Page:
States must prioritize health and equality over profits and vaccine hoarding, UN experts say
Omicron and other new variants underline urgency to act
29 November 2021
Geneva (29 November 2021) - UN human rights experts* today urged States to act decisively to ensure that all people have equal and universal access to COVID-19 vaccines, particularly those in low-income countries who have largely been left out of the global response.
“The postponement of the World Trade Organization (WTO) 12th Ministerial Conference should not be a reason to delay progress already made: on the contrary, it confirms the urgent need to take collective action to address vaccine inequality,” said the experts. The ministerial conference, which had been due to be held from 30 November, has been postponed indefinitely after an outbreak of the particularly transmissible strain of COVID-19 Omicron led several governments to impose travel restrictions.
“States have a collective responsibility to use all available means to facilitate faster and more equal access to vaccines worldwide,” they said. This includes the introduction of a temporary waiver of relevant intellectual property rights under the WTO Agreement on Trade-Related Intellectual Property Rights (TRIPS Agreement) to ensure that protection of vaccine patents does not become a barrier to the effective enjoyment of the right to health.
“States also have the individual responsibility to ensure the equal distribution of vaccines within and between countries by avoiding hoarding and stepping up distribution. Moreover, businesses have an independent responsibility to ensure that their actions do not result in adverse impacts on human rights”, said Surya Deva, Chairperson of the Working Group on business and human rights.
Addressing the health crisis equitably must take priority over profit maximization by corporations and vaccine hoarding by high-income countries, the experts said.
“Every person must have access to a COVID-19 vaccine that is safe, effective and timely," the independent experts appointed by the Human Rights Council said in relation to WTO ongoing negotiations. "The priority should be to ensure that all people everywhere can enjoy the benefits of scientific progress and the highest attainable standard of health."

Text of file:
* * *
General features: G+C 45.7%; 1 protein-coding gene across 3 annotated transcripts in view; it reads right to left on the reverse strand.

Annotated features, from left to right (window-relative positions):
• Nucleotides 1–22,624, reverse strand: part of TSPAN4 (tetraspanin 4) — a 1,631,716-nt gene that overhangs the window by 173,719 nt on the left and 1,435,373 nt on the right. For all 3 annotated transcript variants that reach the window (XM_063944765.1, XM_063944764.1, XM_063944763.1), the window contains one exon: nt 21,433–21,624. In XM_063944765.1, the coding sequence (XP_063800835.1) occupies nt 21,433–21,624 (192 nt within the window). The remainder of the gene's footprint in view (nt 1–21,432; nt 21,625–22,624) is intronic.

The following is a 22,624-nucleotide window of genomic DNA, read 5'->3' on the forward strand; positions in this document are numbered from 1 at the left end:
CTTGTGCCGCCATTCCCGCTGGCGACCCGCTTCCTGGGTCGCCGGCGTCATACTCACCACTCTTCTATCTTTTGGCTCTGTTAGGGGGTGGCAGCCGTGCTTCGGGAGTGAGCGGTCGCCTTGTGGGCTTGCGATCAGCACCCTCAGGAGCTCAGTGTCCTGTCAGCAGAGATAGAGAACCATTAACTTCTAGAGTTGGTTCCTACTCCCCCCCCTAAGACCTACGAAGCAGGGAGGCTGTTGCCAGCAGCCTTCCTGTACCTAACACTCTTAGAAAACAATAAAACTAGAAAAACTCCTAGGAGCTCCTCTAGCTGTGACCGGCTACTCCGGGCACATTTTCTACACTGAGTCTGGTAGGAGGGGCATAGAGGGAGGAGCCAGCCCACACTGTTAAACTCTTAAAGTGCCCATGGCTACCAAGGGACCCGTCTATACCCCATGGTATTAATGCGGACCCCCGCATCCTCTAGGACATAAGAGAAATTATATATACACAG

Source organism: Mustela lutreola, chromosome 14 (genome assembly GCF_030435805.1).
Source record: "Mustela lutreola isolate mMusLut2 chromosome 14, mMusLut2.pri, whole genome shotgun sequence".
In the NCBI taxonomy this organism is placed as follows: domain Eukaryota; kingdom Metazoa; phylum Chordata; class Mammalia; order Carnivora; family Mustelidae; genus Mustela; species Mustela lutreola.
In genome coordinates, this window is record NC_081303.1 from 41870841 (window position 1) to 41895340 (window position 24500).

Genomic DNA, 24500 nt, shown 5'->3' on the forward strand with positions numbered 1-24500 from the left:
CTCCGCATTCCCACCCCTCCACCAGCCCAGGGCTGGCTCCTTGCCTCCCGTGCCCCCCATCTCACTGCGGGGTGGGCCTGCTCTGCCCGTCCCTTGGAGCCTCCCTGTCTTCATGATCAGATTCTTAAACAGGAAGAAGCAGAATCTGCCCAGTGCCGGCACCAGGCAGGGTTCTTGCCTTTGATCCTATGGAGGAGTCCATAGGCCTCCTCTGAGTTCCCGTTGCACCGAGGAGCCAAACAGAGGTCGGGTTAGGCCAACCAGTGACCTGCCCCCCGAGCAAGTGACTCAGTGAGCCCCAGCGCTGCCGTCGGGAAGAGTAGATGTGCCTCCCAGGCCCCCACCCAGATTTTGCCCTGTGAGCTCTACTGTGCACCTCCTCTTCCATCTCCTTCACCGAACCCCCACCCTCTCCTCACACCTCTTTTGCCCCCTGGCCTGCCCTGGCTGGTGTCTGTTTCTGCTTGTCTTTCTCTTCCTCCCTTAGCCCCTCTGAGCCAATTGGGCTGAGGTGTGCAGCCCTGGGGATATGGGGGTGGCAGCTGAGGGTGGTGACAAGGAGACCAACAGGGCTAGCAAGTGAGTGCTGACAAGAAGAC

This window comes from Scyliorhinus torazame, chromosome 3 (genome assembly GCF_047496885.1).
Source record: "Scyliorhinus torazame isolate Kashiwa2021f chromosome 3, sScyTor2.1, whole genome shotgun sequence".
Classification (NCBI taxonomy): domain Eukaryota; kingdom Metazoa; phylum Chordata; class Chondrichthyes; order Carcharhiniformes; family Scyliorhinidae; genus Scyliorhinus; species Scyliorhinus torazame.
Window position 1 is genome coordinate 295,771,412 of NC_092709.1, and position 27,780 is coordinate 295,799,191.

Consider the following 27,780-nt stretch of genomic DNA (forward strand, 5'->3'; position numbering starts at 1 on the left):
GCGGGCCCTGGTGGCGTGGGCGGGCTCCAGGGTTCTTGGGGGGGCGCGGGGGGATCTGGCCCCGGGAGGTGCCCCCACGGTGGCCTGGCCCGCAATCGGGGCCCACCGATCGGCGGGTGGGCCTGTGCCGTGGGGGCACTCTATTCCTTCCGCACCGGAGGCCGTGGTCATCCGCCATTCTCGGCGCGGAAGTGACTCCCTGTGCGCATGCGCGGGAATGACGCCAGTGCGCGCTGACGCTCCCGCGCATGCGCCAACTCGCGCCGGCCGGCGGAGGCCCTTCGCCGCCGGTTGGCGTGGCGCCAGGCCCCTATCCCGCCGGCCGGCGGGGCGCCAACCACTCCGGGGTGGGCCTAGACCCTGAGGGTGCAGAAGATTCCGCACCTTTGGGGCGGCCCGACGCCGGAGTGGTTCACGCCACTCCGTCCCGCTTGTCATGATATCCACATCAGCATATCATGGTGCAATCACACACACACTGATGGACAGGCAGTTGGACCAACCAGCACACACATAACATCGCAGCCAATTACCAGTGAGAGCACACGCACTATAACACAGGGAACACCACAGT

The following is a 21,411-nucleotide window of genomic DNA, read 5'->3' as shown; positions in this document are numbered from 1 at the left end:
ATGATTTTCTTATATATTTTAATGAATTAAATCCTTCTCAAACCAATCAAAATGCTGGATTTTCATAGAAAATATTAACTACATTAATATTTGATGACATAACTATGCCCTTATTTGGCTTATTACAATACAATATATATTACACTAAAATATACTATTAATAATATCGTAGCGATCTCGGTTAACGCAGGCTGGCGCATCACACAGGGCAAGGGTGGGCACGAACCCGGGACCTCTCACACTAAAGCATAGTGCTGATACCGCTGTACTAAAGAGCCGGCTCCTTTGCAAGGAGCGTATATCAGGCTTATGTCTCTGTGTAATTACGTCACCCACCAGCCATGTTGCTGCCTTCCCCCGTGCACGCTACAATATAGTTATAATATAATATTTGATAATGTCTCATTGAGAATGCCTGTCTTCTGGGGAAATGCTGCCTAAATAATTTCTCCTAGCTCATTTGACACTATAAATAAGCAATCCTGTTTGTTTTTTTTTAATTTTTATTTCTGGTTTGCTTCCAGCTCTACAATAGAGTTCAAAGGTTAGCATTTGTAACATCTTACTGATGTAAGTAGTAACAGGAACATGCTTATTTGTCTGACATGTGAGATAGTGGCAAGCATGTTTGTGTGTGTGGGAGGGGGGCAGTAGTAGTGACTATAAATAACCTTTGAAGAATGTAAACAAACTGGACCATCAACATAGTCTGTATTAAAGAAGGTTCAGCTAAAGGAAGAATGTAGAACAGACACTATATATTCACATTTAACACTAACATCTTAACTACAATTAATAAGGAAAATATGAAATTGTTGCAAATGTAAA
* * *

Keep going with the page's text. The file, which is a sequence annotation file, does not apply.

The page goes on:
Of nearly 8 billion COVID-19 vaccine doses administered globally to date, only 5.5 percent have gone to low-income countries, according to Our World in Data, a scientific publication which tracks pandemic-related data.
On 14 October, the experts sent 44 letters to the WTO, G7 and G20 States, the European Union and pharmaceutical companies urging equal and universal vaccine access. So far, only six responses have been received.
“We are deeply concerned that those who have suffered gravely – for example, people living in poverty and other marginalized individuals without access to social protection, water, essential health services or information about the pandemic – are those who are being left behind in regard to the global vaccination campaign," said Olivier De Schutter, Special Rapporteur on extreme poverty and human rights.
“Any other approach which disregards human rights will be counter-productive in our interconnected world, and will increase negative impacts and risks, including the emergence of new variants, such as Omicron, which may render existing vaccines less effective. No one is safe until all of us are safe,” the experts concluded.
Ms. Anais Marin, Special Rapporteur on the situation of human rights in Belarus
The Experts are part of what is known as the Special Procedures of the Human Rights Council. Special Procedures, the largest body of independent experts in the UN Human Rights system, is the general name of the Council’s independent fact-finding and monitoring mechanisms that address either specific country situations or thematic issues in all parts of the world. Special Procedures experts work on a voluntary basis; they are not UN staff and do not receive a salary for their work. They are independent of any government or organisation and serve in their individual capacity.